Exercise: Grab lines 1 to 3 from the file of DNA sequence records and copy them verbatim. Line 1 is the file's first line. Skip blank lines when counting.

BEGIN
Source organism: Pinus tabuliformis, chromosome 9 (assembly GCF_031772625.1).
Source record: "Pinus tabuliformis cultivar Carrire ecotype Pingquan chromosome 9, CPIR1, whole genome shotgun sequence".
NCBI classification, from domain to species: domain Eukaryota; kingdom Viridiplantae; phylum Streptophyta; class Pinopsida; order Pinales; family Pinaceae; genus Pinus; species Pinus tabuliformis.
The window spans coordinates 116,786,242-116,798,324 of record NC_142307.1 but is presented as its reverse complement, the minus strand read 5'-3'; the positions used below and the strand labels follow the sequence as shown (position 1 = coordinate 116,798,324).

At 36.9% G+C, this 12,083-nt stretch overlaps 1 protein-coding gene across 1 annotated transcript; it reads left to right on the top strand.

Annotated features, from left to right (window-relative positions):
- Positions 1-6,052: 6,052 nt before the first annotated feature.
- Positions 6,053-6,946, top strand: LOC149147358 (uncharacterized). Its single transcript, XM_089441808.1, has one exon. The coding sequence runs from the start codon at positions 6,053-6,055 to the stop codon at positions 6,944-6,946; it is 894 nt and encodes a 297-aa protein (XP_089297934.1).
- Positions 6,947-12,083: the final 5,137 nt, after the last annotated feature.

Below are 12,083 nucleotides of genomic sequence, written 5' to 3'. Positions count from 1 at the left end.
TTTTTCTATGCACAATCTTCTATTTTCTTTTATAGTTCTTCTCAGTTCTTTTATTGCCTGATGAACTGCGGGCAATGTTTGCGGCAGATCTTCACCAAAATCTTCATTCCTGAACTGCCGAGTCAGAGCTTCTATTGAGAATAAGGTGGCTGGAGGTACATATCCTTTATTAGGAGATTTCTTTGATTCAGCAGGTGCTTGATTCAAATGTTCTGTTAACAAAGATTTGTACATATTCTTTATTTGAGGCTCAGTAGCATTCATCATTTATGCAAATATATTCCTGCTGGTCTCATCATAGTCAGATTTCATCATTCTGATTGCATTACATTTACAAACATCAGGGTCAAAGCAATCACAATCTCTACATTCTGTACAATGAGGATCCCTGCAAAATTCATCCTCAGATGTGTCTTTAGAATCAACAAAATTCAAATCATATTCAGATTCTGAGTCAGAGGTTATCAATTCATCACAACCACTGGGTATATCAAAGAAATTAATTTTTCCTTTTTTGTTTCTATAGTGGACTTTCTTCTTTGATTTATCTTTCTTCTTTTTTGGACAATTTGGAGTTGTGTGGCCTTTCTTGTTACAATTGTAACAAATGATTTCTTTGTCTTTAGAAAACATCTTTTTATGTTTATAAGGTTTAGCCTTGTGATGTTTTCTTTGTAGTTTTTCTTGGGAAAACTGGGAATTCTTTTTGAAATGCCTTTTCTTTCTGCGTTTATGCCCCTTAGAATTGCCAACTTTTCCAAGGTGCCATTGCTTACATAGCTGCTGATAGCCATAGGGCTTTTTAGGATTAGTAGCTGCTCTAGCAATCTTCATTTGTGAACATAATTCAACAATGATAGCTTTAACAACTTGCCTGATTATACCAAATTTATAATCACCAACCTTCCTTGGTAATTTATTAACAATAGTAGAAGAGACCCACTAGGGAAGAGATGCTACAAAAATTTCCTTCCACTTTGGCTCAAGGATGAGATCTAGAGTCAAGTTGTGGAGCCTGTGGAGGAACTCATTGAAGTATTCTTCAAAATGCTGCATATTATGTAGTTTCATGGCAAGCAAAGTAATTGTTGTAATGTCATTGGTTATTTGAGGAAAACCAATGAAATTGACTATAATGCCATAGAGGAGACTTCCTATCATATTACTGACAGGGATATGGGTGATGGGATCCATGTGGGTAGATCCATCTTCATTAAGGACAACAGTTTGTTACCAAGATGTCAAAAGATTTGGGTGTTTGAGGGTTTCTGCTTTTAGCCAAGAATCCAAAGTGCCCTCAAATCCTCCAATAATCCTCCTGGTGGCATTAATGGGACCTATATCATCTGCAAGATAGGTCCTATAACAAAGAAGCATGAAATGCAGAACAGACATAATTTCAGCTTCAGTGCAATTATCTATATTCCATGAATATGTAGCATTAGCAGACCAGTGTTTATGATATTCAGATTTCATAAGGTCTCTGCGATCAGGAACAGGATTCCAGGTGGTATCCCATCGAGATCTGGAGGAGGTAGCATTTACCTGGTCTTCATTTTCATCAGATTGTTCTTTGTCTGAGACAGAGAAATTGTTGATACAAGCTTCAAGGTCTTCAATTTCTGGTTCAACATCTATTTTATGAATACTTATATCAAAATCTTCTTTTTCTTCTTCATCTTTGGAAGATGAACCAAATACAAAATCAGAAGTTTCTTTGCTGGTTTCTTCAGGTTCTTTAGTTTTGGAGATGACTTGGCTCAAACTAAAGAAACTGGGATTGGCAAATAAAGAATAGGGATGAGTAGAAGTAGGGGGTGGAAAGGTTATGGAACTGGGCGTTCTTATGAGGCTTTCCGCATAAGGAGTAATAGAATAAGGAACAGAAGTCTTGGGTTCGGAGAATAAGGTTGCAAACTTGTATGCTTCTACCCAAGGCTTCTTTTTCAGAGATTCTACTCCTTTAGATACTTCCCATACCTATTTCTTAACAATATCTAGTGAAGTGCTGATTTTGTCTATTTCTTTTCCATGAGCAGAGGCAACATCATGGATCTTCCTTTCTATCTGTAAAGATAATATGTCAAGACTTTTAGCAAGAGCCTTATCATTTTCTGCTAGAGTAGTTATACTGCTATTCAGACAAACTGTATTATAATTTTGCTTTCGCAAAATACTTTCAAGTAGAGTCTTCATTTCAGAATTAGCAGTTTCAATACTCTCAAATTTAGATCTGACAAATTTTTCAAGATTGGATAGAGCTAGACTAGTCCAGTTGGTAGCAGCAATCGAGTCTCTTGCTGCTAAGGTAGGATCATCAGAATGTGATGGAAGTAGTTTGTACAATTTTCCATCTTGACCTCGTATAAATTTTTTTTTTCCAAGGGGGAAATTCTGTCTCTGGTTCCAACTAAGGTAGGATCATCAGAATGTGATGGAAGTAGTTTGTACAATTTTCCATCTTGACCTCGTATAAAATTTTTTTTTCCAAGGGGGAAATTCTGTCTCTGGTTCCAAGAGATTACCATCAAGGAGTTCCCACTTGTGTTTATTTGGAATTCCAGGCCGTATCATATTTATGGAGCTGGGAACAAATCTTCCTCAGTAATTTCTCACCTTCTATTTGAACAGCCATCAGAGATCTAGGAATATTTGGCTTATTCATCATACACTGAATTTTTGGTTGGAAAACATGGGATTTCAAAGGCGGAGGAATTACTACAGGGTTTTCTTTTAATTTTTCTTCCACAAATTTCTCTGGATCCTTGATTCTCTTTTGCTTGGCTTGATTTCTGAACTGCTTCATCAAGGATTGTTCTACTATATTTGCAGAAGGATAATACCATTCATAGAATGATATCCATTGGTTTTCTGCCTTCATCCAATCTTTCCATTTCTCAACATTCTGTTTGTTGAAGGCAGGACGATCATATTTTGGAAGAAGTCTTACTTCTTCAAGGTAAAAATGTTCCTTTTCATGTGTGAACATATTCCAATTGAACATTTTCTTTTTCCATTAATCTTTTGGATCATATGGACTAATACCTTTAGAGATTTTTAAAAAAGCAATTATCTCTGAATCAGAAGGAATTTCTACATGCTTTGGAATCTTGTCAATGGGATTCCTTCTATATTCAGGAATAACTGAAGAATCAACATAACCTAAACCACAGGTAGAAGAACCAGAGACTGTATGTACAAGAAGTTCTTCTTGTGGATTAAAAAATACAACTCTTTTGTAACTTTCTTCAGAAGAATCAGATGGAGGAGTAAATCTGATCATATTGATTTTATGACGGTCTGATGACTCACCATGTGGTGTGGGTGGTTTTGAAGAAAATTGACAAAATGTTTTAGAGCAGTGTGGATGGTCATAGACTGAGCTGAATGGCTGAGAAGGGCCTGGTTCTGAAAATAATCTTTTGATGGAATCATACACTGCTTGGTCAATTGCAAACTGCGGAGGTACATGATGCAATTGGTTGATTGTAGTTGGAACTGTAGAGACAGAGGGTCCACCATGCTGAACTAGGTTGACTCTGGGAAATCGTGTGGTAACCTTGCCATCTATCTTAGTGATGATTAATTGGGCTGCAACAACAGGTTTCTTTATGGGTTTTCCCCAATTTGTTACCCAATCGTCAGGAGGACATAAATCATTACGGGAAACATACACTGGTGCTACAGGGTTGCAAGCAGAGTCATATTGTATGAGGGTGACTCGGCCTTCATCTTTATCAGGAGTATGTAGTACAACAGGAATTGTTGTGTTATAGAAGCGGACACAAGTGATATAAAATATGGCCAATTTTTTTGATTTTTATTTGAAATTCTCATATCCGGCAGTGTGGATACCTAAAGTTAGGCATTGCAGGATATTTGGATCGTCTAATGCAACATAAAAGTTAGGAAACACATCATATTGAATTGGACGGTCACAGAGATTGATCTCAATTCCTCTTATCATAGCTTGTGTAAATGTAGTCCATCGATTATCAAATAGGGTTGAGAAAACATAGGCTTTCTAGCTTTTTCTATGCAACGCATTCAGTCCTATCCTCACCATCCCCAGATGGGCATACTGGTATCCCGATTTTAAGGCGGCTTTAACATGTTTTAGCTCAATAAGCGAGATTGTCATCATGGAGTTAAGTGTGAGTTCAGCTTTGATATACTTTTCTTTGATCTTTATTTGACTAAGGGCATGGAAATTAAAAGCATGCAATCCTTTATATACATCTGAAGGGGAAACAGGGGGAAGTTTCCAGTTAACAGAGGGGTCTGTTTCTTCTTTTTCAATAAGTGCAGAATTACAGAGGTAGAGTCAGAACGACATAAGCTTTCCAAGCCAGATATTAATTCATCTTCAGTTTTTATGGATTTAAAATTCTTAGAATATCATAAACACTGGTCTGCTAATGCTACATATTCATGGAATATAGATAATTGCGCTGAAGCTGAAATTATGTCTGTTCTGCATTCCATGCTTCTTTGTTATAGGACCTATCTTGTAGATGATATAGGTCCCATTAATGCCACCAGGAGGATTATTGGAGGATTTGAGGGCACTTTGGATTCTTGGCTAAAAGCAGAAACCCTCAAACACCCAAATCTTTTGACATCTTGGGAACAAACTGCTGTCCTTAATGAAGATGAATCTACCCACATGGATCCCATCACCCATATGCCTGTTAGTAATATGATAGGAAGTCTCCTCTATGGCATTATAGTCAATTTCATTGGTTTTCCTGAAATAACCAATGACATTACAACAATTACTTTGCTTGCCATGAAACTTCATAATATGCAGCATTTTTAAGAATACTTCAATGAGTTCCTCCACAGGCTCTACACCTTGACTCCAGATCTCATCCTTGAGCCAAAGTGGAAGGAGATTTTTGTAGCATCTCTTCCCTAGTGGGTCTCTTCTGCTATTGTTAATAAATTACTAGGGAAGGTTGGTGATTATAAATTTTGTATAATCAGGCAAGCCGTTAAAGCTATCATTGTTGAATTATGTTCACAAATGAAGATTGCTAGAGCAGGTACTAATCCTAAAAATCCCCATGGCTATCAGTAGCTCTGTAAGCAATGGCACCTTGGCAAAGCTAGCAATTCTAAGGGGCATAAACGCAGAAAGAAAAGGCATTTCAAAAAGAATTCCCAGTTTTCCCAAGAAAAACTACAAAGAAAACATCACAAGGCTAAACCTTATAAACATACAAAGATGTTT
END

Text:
Source organism: Pinus tabuliformis, chromosome 9 (assembly GCF_031772625.1).
Source record: "Pinus tabuliformis cultivar Carrire ecotype Pingquan chromosome 9, CPIR1, whole genome shotgun sequence".
NCBI classification, from domain to species: domain Eukaryota; kingdom Viridiplantae; phylum Streptophyta; class Pinopsida; order Pinales; family Pinaceae; genus Pinus; species Pinus tabuliformis.